Guest Column: HHS Messes with Texas


Patrick Brennan is the 2011 William F. Buckley Fellow at National Review. This first appeared at National Review and is reprinted with permission.

While opposition to the HHS mandate has caused many liberals to accuse Republicans of a “war on women,” the Obama administration itself has just declared the first front in its own war on women’s health care. Its casus belli? The Texas government’s restriction on funding for abortion providers.

As of last week, President Obama’s Department of Health and Human Services has withdrawn $30 million worth of funding from a Texas Medicaid program that provides health-care services for low-income women. This HHS policy begins to confirm what conservatives have suspected all along: While the Obama administration has made it clearer than it would like to claim the mantle of “protecting women’s health,” its real aim is unfettered access to abortion and ubiquitous, free contraception.
The affected program, Texas’s Women’s Health Program (WHP), which provides family-planning services to low-income women who earn too much to qualify for regular Medicaid, is a waiver initiative that funds services beyond the purview of standard Medicaid. Texas is what is called a “pass through” Medicaid state, which means that state legislators set funding priorities for the state agencies that disburse federal funds. Texas adopted a rule last year to prevent any of the WHP funds from going to clinics that provide or refer for abortions — most notably, Planned Parenthood franchises, which had received 40 percent of the program’s funding.
But in December, the federal Centers for Medicare & Medicaid Services (CMS) informed the Texas Health and Human Services Commission that, in its opinion, Texas’s restrictions on the waiver program were unlawful. Essentially, CMS contends that Texas cannot restrict the distribution of its WHP funds because patients have the right to choose any Medicaid provider — and threatened to withdraw the funds entirely unless the restrictions were removed. The two parties agreed to a negotiation period ending March 14, and, after the federal government refused to make any concessions, all federal funding for WHP was withdrawn.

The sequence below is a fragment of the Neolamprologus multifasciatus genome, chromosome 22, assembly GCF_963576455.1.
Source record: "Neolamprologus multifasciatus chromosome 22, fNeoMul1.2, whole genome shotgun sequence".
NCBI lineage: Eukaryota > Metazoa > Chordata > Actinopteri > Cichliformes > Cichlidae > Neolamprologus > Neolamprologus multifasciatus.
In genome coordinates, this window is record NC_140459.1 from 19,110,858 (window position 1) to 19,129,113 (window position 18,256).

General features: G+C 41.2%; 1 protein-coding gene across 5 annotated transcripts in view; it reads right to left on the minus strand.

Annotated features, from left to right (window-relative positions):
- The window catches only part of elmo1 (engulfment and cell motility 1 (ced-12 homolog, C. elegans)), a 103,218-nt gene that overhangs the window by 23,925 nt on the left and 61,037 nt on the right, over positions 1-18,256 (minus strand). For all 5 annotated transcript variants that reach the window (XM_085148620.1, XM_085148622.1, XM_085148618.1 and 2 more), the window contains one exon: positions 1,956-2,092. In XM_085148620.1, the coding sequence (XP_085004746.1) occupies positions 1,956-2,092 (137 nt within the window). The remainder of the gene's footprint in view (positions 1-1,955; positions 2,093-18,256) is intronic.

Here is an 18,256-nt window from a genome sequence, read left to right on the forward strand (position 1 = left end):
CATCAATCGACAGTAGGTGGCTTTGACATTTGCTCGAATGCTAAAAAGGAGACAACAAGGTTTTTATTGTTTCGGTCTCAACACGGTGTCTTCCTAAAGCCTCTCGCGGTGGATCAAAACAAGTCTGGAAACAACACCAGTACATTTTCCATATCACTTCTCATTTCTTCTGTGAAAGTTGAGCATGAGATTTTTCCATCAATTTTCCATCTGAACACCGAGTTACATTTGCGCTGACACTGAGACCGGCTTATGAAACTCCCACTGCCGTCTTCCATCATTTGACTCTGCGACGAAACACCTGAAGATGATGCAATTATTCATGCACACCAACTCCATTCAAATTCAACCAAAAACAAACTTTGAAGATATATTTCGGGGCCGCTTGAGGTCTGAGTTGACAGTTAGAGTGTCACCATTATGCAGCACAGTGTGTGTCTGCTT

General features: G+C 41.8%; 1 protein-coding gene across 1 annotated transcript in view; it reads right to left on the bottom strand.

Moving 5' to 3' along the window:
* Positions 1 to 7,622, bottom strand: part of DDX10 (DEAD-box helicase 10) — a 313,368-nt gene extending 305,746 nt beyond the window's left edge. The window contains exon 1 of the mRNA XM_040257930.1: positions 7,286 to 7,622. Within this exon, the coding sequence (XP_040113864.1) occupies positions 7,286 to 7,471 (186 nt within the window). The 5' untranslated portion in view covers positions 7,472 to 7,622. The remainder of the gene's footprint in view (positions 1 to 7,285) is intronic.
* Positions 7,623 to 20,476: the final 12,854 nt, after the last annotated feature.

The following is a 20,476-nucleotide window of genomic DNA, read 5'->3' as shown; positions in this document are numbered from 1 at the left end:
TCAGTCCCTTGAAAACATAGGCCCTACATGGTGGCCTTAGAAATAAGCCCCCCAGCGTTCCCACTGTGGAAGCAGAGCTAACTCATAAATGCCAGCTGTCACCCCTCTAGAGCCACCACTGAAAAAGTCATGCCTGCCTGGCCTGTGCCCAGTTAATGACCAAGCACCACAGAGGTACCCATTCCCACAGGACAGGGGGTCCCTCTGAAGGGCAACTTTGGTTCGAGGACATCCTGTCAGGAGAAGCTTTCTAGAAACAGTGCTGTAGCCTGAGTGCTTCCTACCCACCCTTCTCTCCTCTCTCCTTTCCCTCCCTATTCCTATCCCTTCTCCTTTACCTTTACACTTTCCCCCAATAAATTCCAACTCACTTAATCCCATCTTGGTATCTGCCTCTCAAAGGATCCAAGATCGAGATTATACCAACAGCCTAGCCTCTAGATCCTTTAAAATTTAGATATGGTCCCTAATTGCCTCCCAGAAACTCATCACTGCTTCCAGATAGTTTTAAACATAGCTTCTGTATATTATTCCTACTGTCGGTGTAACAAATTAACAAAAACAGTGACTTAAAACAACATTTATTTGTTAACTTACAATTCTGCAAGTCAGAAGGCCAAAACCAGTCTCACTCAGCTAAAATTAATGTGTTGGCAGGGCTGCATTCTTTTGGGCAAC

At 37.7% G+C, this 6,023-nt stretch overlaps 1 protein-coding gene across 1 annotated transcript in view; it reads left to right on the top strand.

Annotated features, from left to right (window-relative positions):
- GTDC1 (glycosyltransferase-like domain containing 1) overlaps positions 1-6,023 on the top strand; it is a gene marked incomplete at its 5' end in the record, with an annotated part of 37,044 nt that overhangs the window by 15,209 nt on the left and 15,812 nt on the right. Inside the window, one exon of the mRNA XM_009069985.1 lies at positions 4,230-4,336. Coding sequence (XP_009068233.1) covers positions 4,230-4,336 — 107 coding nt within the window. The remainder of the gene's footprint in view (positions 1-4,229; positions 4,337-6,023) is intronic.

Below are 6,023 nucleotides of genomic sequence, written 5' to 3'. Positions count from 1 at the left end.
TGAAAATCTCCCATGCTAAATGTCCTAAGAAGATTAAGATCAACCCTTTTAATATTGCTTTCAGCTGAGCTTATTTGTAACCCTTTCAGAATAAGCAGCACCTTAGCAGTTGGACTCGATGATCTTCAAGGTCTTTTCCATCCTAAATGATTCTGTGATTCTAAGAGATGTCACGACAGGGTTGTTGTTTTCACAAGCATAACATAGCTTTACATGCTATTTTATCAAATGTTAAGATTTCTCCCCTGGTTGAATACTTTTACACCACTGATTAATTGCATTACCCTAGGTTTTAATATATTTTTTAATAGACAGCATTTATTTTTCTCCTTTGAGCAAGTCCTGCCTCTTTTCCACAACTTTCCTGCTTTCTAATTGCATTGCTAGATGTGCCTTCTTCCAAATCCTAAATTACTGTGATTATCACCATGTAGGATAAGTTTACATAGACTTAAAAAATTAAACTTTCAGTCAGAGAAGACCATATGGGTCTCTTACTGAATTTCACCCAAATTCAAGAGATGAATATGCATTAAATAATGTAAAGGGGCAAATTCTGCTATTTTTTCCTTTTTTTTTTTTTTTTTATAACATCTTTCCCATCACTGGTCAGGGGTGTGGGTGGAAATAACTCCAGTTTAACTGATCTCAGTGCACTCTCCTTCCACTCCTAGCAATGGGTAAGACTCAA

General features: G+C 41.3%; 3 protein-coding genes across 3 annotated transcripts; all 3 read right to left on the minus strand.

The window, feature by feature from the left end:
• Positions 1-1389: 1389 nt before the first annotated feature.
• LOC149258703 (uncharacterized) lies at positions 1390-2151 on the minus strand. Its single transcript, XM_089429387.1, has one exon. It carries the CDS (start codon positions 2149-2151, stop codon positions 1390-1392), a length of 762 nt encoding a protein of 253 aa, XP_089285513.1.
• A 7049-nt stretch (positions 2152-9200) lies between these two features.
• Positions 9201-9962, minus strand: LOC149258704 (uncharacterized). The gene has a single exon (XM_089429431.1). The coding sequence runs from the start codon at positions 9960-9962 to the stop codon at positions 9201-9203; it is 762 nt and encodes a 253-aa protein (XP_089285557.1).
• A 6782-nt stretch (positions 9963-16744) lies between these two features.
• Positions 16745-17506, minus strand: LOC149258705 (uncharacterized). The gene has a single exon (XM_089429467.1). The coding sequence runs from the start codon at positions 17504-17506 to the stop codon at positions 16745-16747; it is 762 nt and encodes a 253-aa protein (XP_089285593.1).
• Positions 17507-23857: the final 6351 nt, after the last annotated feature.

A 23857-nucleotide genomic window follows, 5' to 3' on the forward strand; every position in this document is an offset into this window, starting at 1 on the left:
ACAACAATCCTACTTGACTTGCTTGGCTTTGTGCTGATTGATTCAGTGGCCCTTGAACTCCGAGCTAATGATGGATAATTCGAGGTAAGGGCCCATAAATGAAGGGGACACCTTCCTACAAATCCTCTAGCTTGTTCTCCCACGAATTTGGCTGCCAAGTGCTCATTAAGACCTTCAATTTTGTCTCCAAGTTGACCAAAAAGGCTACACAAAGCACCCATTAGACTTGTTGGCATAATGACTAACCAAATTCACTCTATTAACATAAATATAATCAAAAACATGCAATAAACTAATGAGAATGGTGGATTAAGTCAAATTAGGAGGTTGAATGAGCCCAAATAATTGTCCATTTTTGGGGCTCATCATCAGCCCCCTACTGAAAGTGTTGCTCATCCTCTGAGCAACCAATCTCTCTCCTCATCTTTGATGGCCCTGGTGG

Governor Rick Perry has insisted that he will ensure that the program continues without federal support, at the state’s expense. The state may, unfortunately, be bearing this burden for a while: HHS’s funding withdrawal evinces a steadfast commitment to funding abortion providers, and the Texas government and Texans themselves are equally adamant that they will do everything they can to avoid such support.
Elizabeth Graham, director of Texas Right to Life, calls HHS’s funding cuts a “transparently political move.” Indeed, the showdown in Texas isn’t, broadly speaking, just about these specific Medicaid funds, but about the larger, highly effective efforts by Texas Right to Life and pro-life legislators to defund the state’s abortion industry — which, as Graham explains, is now “feeling the pain, and has decided to lash out.”
Recently, Texas conservatives have taken dramatic strides to ensure that federal women’s health-care funding didn’t specifically fund or encourage abortion — and thus dealt serious blows to the abortion industry in Texas. Over the past year, with legal help from advocacy groups such as Texas Right to Life, the Texas legislature has continually redirected “family planning” funds away from health-care providers that provide or refer for abortions to other clinics.
The legislature’s rules and funding priorities have reduced the federal funding for abortion providers in Texas by 37 percent over the past year, resulting in the closure of twelve Planned Parenthood branches. The funding has been merely redirected, and thus has in no way restricted poor women’s access to necessary and preventive care (as abortion proponents might have claimed).
But the redirections have put a serious financial strain on abortion providers. Planned Parenthood and other groups are thus loath to see more of their federal dollars snatched away, and, as Graham puts it, consider any more restrictions as “salt in the wound.” It looks now as if the federal government is stepping in specifically in order to bail them out. The state of Texas has done an exemplary job of proving that liberal concern for “women’s health” has as much to do with support for abortion providers as it does with ensuring equity and access.
HHS’s recent contraception mandate, its most infamous policy, isn’t primarily concerned with “women’s health,” despite claims to the contrary. Claims that free coverage of birth control is an essential health benefit because women take it for other hormonal or prescriptive reasons ring hollow, since, if the administration were actually so concerned with protecting particular women’s health issues, it could require coverage of all the relevant treatments, such as other treatments for certain kinds of cancer, rather than just those that happen to double as contraception. The HHS mandate is thus, on closer inspection, another politically tinged program trumpeted as a groundbreaking expansion of women’s health care.
Meanwhile, the Obama administration has indicated that it would reduce its support for health care in Texas rather than allow the state to decide that the money shouldn’t go to supporting abortion providers. Its agenda could not be clearer.

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